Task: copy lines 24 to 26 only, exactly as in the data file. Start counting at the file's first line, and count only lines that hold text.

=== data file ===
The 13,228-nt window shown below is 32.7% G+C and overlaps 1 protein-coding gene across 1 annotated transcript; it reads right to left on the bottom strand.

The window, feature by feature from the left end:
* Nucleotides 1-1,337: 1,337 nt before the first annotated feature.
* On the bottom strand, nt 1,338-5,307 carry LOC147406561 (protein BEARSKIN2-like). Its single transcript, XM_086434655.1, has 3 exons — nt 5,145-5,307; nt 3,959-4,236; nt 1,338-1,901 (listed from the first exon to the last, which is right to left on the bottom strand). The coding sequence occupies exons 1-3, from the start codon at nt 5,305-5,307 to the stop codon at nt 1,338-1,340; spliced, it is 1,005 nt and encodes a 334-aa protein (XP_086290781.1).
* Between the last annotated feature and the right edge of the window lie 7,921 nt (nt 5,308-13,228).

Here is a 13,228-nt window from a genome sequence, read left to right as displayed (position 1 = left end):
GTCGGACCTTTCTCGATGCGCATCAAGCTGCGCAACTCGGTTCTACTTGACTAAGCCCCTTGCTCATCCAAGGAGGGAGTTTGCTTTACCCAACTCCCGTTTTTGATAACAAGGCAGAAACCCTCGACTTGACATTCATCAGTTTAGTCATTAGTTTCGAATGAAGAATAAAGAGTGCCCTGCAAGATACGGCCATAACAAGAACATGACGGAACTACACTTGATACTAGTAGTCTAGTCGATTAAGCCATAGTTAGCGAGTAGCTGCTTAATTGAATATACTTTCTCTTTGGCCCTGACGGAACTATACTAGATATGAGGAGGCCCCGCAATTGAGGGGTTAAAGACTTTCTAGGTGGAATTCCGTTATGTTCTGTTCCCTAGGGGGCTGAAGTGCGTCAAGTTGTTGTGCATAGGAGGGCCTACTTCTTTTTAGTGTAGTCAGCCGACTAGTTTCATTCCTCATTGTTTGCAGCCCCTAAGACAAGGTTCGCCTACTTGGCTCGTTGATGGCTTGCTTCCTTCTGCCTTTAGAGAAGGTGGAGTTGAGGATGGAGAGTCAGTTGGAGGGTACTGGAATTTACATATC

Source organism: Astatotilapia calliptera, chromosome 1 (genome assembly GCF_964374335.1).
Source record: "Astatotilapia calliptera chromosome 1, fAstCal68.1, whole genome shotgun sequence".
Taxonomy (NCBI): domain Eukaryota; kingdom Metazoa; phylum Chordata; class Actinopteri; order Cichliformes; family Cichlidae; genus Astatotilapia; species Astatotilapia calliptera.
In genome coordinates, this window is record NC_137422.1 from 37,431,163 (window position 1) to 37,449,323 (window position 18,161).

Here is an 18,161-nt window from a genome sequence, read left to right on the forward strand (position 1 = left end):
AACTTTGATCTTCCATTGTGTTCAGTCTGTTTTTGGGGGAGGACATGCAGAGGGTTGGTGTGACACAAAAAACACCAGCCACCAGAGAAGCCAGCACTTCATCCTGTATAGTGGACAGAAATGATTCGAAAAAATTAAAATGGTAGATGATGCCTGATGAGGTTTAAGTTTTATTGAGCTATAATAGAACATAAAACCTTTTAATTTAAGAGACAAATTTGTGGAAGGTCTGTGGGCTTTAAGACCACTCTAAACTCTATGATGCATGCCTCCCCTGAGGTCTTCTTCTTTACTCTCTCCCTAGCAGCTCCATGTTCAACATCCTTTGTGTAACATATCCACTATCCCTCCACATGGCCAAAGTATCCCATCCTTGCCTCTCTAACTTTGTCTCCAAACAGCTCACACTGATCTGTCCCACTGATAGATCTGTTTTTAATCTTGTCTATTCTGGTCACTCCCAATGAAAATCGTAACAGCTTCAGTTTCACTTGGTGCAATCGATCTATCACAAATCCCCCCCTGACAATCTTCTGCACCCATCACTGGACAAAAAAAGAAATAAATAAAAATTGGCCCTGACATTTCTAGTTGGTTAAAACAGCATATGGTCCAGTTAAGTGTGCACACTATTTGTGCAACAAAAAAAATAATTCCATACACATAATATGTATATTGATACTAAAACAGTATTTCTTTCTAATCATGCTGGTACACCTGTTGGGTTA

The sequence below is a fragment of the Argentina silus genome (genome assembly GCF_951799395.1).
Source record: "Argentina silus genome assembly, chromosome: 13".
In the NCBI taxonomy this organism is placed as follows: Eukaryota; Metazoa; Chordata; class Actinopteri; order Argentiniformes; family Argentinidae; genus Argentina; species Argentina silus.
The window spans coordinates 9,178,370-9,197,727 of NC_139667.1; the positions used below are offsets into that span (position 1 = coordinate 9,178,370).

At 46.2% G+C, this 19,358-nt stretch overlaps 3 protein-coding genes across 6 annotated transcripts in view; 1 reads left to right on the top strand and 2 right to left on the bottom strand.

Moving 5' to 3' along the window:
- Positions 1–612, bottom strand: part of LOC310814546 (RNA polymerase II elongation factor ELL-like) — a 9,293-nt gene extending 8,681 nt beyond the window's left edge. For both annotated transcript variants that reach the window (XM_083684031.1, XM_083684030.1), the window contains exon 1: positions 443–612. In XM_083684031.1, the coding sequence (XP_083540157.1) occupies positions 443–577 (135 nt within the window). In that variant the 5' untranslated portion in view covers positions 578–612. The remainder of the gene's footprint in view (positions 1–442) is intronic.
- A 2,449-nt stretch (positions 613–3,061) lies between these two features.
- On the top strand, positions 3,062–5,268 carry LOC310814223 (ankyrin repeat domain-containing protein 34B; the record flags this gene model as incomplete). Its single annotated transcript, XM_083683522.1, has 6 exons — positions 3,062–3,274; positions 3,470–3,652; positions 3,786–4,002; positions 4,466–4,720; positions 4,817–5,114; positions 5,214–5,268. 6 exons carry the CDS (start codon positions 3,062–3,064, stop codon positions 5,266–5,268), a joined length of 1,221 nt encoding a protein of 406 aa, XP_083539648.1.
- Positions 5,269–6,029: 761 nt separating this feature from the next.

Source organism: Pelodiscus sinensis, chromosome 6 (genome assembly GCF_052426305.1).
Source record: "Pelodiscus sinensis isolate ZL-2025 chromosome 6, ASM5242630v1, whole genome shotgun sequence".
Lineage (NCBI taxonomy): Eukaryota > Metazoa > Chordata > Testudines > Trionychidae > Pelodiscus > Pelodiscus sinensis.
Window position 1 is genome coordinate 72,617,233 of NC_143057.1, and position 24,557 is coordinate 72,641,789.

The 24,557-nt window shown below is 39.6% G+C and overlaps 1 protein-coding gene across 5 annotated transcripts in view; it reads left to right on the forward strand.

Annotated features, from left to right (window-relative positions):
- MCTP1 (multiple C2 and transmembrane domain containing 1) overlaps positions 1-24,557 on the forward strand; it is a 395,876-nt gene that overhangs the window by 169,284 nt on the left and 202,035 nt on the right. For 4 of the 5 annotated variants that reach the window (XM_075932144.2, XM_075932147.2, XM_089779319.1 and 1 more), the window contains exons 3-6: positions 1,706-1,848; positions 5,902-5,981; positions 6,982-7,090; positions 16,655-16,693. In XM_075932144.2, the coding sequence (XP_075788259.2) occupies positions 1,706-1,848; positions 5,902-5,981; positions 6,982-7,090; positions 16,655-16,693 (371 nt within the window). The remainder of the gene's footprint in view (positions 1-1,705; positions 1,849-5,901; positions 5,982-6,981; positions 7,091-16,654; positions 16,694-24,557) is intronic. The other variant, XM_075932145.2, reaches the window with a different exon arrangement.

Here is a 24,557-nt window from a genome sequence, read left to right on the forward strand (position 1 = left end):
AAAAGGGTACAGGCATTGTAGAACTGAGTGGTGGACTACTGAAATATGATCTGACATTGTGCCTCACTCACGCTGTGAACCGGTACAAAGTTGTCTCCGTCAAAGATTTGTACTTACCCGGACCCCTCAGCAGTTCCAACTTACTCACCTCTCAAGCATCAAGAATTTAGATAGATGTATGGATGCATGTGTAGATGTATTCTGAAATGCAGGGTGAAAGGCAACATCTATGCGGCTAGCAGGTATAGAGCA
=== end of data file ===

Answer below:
Source organism: Pelodiscus sinensis, chromosome 6 (genome assembly GCF_052426305.1).
Source record: "Pelodiscus sinensis isolate ZL-2025 chromosome 6, ASM5242630v1, whole genome shotgun sequence".
Lineage (NCBI taxonomy): Eukaryota > Metazoa > Chordata > Testudines > Trionychidae > Pelodiscus > Pelodiscus sinensis.